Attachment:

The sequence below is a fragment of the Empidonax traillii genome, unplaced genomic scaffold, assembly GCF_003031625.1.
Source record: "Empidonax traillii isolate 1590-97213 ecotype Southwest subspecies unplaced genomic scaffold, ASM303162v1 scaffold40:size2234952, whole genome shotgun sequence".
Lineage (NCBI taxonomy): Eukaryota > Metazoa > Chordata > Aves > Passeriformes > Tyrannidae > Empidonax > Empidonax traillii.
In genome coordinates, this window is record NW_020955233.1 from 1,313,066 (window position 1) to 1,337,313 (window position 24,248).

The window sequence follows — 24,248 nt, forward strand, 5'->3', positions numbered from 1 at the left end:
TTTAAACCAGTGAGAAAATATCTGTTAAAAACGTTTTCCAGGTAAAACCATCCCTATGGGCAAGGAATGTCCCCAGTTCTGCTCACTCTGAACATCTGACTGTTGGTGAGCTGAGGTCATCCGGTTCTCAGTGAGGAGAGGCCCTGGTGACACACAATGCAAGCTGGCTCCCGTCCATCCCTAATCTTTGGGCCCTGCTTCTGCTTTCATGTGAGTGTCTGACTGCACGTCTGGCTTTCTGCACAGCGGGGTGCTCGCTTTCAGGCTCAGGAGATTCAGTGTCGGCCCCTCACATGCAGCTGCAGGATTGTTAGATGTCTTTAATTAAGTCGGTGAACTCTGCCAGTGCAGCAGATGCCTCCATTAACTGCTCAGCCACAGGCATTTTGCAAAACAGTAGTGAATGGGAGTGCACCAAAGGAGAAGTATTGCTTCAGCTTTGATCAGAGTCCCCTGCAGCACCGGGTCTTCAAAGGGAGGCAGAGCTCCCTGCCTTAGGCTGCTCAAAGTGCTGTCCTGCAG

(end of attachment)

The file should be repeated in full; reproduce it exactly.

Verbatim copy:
The sequence below is a fragment of the Empidonax traillii genome, unplaced genomic scaffold, assembly GCF_003031625.1.
Source record: "Empidonax traillii isolate 1590-97213 ecotype Southwest subspecies unplaced genomic scaffold, ASM303162v1 scaffold40:size2234952, whole genome shotgun sequence".
Lineage (NCBI taxonomy): Eukaryota > Metazoa > Chordata > Aves > Passeriformes > Tyrannidae > Empidonax > Empidonax traillii.
In genome coordinates, this window is record NW_020955233.1 from 1,313,066 (window position 1) to 1,337,313 (window position 24,248).

The window sequence follows — 24,248 nt, forward strand, 5'->3', positions numbered from 1 at the left end:
TTTAAACCAGTGAGAAAATATCTGTTAAAAACGTTTTCCAGGTAAAACCATCCCTATGGGCAAGGAATGTCCCCAGTTCTGCTCACTCTGAACATCTGACTGTTGGTGAGCTGAGGTCATCCGGTTCTCAGTGAGGAGAGGCCCTGGTGACACACAATGCAAGCTGGCTCCCGTCCATCCCTAATCTTTGGGCCCTGCTTCTGCTTTCATGTGAGTGTCTGACTGCACGTCTGGCTTTCTGCACAGCGGGGTGCTCGCTTTCAGGCTCAGGAGATTCAGTGTCGGCCCCTCACATGCAGCTGCAGGATTGTTAGATGTCTTTAATTAAGTCGGTGAACTCTGCCAGTGCAGCAGATGCCTCCATTAACTGCTCAGCCACAGGCATTTTGCAAAACAGTAGTGAATGGGAGTGCACCAAAGGAGAAGTATTGCTTCAGCTTTGATCAGAGTCCCCTGCAGCACCGGGTCTTCAAAGGGAGGCAGAGCTCCCTGCCTTAGGCTGCTCAAAGTGCTGTCCTGCAG